06 April 2012

A Founding Father speaks about war

Of all the enemies to public liberty, war is perhaps the most to be dreaded, because it comprises and develops the germ of every other. War is the parent of armies; from these proceed debts and taxes; and armies, and debts, and taxes are the known instruments for bringing the many under the domination of the few. In war, too, the discretionary power of the Executive is extended; its influence in dealing out offices, honors, and emoluments is multiplied; and all the means of seducing the minds, are added to those of subduing the force, of the people. The same malignant aspect in republicanism may be traced in the inequality of fortunes, and the opportunities of fraud, growing out of a state of war, and in the degeneracy of manners and of morals engendered by both. No nation could preserve its freedom in the midst of continual warfare.
  • "Political Observations" (1795-04-20); also in Letters and Other Writings of James Madison (1865), Vol. IV, p. 491

In time of actual war, great discretionary powers are constantly given to the Executive Magistrate. Constant apprehension of War, has the same tendency to render the head too large for the body. A standing military force, with an overgrown Executive will not long be safe companions to liberty. The means of defence agst. foreign danger, have been always the instruments of tyranny at home. Among the Romans it was a standing maxim to excite a war, whenever a revolt was apprehended. Throughout all Europe, the armies kept up under the pretext of defending, have enslaved the people.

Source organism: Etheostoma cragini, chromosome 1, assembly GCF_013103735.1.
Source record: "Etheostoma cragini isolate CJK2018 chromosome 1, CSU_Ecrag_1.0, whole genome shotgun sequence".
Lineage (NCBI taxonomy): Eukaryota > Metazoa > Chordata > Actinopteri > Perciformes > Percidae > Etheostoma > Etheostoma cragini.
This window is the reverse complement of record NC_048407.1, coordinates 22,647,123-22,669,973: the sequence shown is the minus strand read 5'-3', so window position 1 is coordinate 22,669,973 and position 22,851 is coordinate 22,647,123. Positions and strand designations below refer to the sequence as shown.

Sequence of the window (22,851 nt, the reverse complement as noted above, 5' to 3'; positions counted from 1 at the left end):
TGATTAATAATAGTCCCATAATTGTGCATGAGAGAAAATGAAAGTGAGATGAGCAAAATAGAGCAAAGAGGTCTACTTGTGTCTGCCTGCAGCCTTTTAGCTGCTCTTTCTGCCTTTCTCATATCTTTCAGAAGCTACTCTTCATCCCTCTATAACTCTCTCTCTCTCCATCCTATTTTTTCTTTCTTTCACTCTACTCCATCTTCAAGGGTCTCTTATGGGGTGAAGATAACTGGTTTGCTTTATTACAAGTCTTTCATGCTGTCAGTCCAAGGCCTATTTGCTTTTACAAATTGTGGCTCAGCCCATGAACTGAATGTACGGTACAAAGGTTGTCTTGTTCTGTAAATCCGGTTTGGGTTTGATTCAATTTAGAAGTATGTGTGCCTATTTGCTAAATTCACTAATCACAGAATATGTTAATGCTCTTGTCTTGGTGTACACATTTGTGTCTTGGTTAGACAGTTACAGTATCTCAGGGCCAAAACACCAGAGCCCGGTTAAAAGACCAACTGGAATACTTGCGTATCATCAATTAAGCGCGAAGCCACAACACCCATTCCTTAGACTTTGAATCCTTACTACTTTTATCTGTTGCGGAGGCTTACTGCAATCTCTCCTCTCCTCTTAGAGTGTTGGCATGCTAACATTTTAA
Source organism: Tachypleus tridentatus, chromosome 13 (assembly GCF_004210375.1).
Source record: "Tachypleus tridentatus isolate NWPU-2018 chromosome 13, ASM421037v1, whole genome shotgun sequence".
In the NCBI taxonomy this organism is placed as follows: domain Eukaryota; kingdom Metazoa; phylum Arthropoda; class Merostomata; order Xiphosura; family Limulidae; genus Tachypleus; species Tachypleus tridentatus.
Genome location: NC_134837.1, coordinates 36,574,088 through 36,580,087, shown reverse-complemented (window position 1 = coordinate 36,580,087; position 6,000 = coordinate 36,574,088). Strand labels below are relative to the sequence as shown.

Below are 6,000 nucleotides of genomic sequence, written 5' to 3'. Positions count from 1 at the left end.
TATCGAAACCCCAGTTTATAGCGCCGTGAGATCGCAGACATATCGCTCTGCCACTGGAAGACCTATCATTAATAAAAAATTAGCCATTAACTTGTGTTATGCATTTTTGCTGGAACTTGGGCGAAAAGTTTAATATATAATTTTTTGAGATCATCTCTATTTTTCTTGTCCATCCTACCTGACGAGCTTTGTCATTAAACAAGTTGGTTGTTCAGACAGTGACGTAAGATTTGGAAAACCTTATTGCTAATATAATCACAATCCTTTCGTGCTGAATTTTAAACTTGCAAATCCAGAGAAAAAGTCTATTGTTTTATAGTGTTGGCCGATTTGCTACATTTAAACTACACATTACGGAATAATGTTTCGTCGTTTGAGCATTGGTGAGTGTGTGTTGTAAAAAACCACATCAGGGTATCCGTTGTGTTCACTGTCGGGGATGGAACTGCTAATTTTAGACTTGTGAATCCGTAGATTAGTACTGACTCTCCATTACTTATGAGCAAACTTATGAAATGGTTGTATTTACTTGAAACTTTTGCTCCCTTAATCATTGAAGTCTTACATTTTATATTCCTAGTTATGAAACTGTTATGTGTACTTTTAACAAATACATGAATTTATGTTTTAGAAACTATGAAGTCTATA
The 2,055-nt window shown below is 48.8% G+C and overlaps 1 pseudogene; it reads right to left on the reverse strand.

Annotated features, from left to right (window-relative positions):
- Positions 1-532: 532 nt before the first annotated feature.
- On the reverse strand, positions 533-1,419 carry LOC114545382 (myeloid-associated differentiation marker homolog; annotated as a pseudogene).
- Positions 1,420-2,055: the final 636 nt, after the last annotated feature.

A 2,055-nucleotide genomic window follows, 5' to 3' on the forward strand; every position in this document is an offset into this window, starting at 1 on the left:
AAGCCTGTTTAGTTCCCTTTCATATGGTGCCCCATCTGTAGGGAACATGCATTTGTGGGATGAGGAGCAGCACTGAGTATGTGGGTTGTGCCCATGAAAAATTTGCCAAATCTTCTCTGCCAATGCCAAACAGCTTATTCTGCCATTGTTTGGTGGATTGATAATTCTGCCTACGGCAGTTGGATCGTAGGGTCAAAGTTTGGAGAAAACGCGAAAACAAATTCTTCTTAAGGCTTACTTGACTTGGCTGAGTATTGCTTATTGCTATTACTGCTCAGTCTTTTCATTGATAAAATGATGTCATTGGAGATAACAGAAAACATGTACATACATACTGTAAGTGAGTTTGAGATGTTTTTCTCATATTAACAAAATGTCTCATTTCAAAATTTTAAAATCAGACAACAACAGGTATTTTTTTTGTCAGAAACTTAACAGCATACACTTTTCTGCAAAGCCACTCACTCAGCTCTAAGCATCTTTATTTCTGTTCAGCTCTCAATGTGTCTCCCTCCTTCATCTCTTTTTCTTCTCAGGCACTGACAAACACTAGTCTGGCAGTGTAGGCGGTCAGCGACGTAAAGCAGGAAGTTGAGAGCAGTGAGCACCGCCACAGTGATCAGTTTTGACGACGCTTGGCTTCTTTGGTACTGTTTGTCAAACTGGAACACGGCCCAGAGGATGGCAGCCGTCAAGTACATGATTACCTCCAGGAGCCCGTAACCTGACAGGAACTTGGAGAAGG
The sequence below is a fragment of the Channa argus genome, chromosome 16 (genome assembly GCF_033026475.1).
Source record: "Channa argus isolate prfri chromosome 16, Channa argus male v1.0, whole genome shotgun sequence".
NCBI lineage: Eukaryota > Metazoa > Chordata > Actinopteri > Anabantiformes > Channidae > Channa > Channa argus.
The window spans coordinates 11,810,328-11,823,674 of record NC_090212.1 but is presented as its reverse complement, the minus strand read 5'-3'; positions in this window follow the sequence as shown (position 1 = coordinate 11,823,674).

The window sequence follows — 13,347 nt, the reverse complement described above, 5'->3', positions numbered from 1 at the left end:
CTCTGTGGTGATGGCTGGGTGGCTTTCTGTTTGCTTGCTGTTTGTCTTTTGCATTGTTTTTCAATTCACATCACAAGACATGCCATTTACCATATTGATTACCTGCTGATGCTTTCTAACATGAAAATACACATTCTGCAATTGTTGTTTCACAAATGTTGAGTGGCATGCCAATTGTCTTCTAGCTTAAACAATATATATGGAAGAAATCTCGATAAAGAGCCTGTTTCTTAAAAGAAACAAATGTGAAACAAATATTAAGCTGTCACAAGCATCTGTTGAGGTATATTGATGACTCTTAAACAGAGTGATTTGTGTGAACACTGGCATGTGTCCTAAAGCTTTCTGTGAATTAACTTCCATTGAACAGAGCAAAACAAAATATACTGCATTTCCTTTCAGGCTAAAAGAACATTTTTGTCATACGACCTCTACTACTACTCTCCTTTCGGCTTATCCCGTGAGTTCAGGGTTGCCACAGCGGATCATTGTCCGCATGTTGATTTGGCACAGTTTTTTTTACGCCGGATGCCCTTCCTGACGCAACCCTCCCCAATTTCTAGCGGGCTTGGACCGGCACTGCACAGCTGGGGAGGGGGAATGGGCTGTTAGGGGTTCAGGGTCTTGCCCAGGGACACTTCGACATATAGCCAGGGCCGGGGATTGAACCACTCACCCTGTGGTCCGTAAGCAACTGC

• Speech, Constitutional Convention (1787-06-29), from Max Farrand's Records of the Federal Convention of 1787, vol. I (1911), p. 465
More at Wikiquote.


  1. Ironically, James Madison lobbied for and signed a declaration war against Great Britain — a war that the United States was not equipped to fight. During that war the White House and all other government buildings in Washington were burned by British troops who were able to raid the U.S. Atlantic coast at will. After the War of 1812, Congress fully abandoned Madison's notions of keeping the United States with a weak central government without the taxation power to properly arm forces.

  2. When Posse Comitatus in the US is legitimately threatened, I'll be worried. --a.


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